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I've recently purchased an old Westerly Nomad, and although engine has been working fine, I only ran it for about 10 hrs end of last year and I want to change both Primary and secondary fuel filters so that I know they have both been done.

Which one should I change first ?

I have never done this before, but think I understand the basics from watching youtube video's.

But my thinking is when I replace them I will possibly be disturbing sediment on the existing filters that might have built up.

Would it be best to replace the primary filter first, although this might be the dirtiest, and more chance to disturb sediment, it would be caught by the 2ndary.

get the engine started and run for 5-10 mins.

Then replace the 2ndary -> prime and restart.

Or would it be better to reverse the procedure, under the assumption that the 2ndary is the cleanest and least likely to disturb build up, then move onto the primary?
 

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If you have two filters then the first one is an aftermarket one. many only use the stock Yanmar engine filter. with an after market filter in place the second filter is really not doing much at all. with the flow of a 1GM10 doubt you will even have anything in the second filter. I have stock and after market Racor on my 1GM10 and change both at the same time never have had a problem.
 

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Overboard is right. First filter is aftermarket. Second is your yanmar. Your overthinking this. Just replace both. Then prime your fuel system. Little pump, you'll find it if you trace your fuel lines. And your good to go. You can fill the canister with ATF fluid to help with priming.
 

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Be careful with the primary, it's really easy to get the o-ring caught up, and don't go mad on the bleed screw. Both will result in leaks.
 

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It doesn't matter which filter is changed first as the bulk of the captured debris will be 'within' and held fast by the filter material. Any minuscule amount of debris not cleaned from the 'sump' of the filter will be captured by that reinstalled/new filter during re-start.

Typically and functionally the engine mounted 'guard' or 'last chance' filter has the most convenient air bleed - for purging air; so, the 'guard' filter is the easiest to bleed air. You can most conveniently air bleed both filters through the air bleed on the engine mounted 'guard' filter.
Change the pre filter(s) and the engine mounted guard filter; purge the air through whatever pre-filter is installed and continue to purge the air through the engine guard filter. Doing the air purge separately will only waste time, and oil. Do it all the air bleeding at the same time.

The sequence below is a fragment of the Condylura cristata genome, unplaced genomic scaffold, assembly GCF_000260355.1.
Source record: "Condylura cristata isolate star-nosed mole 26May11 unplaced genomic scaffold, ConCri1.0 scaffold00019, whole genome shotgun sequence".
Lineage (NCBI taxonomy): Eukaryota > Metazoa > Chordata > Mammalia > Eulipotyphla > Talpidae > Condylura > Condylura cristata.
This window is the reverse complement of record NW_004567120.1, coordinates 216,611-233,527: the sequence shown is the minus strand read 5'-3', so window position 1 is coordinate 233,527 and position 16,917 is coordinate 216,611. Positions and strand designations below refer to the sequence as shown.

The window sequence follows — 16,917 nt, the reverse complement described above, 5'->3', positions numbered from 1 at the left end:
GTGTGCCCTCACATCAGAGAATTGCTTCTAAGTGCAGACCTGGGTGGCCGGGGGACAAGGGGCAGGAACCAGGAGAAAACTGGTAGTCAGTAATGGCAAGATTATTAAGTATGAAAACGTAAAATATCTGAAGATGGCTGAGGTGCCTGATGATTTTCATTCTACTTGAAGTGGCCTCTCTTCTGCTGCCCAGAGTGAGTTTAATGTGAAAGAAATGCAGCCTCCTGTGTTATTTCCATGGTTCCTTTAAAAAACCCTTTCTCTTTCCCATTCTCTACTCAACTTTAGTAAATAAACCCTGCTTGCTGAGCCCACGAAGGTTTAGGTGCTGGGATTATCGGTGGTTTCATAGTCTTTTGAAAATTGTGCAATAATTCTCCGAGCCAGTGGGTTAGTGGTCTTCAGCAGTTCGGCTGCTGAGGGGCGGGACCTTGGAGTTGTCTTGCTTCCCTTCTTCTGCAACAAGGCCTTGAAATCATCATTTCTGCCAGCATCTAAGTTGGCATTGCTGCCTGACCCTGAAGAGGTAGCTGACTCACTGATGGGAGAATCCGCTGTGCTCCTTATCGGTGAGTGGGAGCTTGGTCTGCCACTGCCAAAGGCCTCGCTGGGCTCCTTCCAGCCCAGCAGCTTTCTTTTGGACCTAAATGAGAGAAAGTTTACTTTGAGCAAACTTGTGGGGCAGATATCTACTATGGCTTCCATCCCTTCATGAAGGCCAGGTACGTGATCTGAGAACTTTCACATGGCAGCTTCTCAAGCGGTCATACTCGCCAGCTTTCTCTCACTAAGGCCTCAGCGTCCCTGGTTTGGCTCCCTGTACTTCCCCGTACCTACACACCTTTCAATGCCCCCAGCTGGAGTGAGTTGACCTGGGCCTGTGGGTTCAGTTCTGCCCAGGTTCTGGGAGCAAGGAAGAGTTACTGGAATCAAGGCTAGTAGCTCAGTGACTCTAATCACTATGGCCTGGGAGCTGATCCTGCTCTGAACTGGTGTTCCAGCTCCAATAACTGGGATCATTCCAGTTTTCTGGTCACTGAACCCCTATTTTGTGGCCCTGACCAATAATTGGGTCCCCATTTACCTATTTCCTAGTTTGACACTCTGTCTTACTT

Note: Be careful in cross matching the µM retention rating to be consistent with the engine manufacturers specification ... for example: the small 'guard' filter on Yanmars is typically specified @ 15 to 17 µM. The typical correct pre-filter to the 15 to 17µM engine mounted 'guard' filter (again, for Yanmars) will be a 10µM 'prefilter'.... and is of smaller retention µM rating than the the 'final' or 'guard' filter. Such filters are NOT 100% removal efficient at their 'rating' so don't be alarmed at the smaller retention in place before the final/guard/last-chance filter. Volvo marine engines usually will have 'finer' filter µM requirements.
Lastly, DO NOT substitute a smaller µM retention filter than that specified by the engine manufacturer.

Typical set up for Yanmars: tank --> 1st pre-filter (optional) @ 30µM --> pre-filter 10µM --> engine guard filter 15-17µM --> engine.
 

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Yanmar OEM primary is 10-15 micron, I have a 2 micron before that. Make sure to pre-fill the secondary (the bigger) filter with fuel, saves you a lot of time poking the little fuel pump lever. First bleed to the point on top of the primary, then the injection pump. You hopefully won't need to do the high-pressure side, run the engine for a good 15 minutes, if it runs then the high-pressure side is fine. If it dies, you likely need to have another go at bleeding the system (took me a couple of tries my first time), including the high pressure (crack open the fuel pipe to the injector and turn the engine over, then close it up once the bubbling stops).
Have fun :)
 

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FWIW .....
filters are 'sized' with respect to µM 'rating' based on flow capacity - gallons per minute per square ft. of surface area per pressure drop across the filter.

A 2µM has a very 'tight' pore structure
A 10µM has a quite 'open' pore structure.
A 2µM has 1/5th the flow capacity of a 10µM ...... to deliver the same amount of fuel the 2µM must be operating at 5 TIMES the pressure drop across the filter than a 10µM. Or if operating at the same pressure drop, a 2µM will deliver only 1/5 the amount of fuel as a 10µM.

This means that a 2µM in a fuel system that was designed / selected a 10µM (engine designed for 20µM 'most damaging particle')..... will be putting ONE HELL OF A LOAD onto the diaphragm of the lift pump - expect premature fuel pump failure. Worse, there are exponentially more particles at the 'smaller' size range than the spec'd. size .... the 2µM filter will choke with debris about 10 times 'faster' than a 10µM.
Even (more) worse, most of the debris in diesel fuel is mostly biological (fungal fragments, dead cells., etc.) which are deformable and which under increasing pressure across such a filter will begin to EXTRUDE right through the filter media ...... these 'deformable' do no burn well in the combustion chamber but probably are the chief source of 'coke' that blocks an exhaust system.